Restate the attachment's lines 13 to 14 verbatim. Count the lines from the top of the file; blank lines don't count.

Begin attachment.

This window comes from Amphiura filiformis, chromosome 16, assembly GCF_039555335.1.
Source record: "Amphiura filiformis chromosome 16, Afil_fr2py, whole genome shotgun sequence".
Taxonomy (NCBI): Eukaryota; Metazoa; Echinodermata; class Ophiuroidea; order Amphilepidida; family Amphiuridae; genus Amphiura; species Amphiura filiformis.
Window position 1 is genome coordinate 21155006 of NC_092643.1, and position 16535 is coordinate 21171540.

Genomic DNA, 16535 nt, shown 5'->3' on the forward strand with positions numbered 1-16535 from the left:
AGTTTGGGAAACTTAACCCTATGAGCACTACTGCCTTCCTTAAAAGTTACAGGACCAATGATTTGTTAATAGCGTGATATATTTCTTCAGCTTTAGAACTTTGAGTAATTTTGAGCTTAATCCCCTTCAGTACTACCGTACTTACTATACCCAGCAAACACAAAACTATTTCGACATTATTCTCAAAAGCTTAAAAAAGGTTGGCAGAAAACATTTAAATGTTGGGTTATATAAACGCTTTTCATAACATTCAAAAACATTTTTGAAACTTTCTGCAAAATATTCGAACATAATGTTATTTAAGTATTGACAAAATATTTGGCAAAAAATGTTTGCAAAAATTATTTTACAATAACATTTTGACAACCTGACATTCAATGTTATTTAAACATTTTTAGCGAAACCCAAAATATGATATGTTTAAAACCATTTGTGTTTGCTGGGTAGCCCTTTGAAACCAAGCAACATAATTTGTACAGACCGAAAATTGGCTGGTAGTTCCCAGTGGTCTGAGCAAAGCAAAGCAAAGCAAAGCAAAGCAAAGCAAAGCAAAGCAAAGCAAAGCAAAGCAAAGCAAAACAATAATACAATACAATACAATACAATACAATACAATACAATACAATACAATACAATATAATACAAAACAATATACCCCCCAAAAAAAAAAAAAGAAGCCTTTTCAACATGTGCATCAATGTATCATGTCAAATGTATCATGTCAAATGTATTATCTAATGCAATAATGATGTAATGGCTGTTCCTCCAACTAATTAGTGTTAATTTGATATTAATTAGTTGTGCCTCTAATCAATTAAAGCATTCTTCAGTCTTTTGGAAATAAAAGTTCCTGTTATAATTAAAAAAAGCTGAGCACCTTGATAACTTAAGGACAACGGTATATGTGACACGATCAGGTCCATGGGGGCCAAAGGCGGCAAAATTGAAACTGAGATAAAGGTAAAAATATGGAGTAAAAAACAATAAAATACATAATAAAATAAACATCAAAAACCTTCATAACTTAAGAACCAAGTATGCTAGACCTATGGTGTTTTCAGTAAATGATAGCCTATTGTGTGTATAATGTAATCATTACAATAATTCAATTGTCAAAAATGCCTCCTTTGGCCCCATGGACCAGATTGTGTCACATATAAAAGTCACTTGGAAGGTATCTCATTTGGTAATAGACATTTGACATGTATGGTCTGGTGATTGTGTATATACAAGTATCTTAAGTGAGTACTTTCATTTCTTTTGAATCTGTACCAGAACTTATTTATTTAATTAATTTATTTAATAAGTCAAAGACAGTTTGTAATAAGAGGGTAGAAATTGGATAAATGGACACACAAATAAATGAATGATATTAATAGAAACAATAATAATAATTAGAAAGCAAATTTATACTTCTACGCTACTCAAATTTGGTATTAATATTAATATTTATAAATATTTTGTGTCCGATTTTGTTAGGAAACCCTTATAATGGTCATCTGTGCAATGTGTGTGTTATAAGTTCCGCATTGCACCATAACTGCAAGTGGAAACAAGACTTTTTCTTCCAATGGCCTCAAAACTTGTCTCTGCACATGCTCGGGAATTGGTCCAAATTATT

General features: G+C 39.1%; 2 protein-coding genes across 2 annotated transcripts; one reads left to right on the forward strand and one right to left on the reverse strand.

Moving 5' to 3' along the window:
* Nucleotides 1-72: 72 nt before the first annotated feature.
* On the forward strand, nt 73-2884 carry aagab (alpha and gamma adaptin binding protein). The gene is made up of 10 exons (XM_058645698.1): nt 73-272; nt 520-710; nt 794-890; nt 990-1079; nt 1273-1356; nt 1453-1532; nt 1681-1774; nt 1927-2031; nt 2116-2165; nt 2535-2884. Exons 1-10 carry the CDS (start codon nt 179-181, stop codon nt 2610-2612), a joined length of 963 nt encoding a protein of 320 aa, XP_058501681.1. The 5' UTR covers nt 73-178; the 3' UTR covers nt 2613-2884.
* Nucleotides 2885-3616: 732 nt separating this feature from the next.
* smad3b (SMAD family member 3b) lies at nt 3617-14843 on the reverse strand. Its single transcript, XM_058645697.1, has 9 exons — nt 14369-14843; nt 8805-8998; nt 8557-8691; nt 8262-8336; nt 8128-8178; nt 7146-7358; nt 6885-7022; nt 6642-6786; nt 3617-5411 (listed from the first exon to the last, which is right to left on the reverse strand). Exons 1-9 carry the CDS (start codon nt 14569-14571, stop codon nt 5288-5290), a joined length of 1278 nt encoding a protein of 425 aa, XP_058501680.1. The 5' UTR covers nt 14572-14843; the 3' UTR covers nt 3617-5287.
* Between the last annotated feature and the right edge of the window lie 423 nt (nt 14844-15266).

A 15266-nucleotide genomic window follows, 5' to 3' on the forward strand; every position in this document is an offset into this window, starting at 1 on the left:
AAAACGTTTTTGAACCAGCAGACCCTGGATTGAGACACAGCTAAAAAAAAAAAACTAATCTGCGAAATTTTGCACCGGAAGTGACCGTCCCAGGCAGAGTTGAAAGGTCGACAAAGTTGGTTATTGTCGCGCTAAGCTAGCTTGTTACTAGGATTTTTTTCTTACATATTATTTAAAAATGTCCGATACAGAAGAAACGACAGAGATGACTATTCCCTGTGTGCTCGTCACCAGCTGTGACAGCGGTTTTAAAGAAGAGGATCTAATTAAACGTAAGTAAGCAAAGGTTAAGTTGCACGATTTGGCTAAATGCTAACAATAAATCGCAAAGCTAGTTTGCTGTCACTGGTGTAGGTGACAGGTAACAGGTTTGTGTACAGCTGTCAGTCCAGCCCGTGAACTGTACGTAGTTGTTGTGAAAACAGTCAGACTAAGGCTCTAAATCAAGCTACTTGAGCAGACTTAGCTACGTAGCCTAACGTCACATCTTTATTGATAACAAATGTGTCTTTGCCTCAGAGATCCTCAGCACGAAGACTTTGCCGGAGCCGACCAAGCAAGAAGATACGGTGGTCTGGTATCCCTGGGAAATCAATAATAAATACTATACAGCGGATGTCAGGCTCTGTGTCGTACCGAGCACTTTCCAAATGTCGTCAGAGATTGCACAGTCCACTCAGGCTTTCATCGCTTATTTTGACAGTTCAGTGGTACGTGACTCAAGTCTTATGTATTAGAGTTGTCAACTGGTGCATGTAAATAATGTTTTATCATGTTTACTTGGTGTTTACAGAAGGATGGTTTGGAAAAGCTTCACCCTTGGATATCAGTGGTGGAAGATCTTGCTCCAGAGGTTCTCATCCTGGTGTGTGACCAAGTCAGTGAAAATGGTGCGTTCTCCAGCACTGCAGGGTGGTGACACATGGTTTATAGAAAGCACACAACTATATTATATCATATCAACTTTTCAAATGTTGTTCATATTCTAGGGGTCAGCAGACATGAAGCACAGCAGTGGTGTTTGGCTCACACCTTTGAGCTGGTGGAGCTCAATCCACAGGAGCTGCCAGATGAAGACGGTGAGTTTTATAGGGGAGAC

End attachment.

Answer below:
* Between the last annotated feature and the right edge of the window lie 423 nt (nt 14844-15266).

A 15266-nucleotide genomic window follows, 5' to 3' on the forward strand; every position in this document is an offset into this window, starting at 1 on the left: